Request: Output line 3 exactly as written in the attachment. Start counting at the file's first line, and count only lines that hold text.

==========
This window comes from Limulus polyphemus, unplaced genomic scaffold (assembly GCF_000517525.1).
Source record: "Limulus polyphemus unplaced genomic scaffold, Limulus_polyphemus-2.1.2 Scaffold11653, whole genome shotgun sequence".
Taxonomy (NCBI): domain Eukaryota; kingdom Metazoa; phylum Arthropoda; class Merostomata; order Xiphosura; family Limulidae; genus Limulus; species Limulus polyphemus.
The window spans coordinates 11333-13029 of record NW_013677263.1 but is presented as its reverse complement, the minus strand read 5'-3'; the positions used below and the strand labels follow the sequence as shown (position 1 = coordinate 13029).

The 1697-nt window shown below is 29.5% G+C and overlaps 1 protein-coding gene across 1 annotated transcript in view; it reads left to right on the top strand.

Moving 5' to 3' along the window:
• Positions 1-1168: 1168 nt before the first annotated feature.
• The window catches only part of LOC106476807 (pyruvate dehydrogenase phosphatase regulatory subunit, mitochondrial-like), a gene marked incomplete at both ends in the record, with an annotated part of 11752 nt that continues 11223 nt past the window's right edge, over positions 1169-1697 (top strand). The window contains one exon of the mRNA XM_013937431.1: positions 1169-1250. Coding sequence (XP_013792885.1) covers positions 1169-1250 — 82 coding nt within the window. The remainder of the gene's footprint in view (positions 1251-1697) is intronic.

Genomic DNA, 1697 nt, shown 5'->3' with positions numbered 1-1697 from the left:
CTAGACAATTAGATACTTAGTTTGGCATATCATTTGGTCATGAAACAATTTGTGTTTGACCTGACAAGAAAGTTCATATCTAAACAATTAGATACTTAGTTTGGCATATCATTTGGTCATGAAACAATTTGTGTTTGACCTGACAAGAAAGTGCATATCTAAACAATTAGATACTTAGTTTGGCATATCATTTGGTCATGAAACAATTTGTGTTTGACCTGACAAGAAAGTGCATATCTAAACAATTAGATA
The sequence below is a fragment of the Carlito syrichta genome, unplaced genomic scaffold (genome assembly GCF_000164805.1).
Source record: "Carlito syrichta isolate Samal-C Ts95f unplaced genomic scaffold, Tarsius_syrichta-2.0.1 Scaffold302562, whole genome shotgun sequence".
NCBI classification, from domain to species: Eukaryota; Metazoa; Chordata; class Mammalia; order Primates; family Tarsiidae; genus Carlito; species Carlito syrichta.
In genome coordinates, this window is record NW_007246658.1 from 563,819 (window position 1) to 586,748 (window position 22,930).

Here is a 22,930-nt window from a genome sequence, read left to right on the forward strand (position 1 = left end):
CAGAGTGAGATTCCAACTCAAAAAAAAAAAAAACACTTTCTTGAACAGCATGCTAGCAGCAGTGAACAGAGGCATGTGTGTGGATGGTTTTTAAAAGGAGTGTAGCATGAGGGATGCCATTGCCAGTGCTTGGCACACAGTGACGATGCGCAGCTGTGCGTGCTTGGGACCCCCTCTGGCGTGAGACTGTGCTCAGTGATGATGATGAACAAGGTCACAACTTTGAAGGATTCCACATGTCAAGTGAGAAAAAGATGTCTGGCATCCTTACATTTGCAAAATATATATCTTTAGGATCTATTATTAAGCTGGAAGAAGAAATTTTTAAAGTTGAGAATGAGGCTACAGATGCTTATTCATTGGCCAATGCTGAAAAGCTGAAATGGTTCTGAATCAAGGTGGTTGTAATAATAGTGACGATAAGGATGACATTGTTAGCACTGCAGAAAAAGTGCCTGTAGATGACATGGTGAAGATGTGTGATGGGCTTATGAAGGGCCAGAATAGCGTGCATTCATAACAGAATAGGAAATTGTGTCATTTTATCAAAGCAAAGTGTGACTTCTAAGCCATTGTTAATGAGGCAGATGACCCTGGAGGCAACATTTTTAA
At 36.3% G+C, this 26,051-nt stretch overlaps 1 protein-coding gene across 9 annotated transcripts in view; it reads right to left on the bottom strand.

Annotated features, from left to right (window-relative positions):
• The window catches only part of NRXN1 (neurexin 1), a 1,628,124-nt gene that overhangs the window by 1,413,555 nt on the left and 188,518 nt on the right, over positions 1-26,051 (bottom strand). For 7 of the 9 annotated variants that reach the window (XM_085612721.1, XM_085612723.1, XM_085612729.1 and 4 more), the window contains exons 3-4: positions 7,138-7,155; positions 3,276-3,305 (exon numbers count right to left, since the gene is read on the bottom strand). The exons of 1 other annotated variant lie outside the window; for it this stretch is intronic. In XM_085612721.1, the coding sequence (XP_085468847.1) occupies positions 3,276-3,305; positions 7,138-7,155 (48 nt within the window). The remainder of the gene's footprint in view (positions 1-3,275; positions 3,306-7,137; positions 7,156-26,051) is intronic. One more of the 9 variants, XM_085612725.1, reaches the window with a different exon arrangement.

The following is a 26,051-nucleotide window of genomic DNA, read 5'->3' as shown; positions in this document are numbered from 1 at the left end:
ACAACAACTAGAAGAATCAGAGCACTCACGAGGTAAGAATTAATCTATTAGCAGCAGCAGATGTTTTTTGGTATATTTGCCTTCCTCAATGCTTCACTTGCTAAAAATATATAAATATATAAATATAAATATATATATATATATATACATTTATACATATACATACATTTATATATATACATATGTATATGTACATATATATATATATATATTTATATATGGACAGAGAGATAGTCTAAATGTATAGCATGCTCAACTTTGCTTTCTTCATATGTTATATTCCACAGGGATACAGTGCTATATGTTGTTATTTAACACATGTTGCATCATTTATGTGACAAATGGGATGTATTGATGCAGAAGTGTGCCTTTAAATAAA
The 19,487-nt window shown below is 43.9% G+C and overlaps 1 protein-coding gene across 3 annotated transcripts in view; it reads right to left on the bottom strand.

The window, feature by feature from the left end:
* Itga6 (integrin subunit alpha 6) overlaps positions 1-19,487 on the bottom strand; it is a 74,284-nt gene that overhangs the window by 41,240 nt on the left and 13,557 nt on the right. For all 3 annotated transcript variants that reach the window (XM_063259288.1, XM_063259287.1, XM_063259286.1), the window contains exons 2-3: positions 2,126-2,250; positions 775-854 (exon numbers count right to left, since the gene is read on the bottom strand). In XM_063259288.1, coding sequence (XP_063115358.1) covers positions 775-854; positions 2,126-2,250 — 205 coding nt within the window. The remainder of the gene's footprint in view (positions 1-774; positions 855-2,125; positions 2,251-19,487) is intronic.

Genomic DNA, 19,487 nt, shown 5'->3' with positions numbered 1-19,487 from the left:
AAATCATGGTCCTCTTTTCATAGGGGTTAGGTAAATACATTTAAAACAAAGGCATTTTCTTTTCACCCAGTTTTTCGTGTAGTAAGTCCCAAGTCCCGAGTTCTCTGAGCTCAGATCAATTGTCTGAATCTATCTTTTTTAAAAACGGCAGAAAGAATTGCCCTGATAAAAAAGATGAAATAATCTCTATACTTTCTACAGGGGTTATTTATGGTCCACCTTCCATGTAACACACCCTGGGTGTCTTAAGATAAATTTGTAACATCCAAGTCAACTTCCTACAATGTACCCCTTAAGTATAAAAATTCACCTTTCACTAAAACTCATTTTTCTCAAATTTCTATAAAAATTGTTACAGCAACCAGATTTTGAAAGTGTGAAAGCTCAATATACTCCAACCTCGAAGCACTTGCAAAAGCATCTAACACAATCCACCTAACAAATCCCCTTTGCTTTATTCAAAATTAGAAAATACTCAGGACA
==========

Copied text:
Taxonomy (NCBI): domain Eukaryota; kingdom Metazoa; phylum Arthropoda; class Merostomata; order Xiphosura; family Limulidae; genus Limulus; species Limulus polyphemus.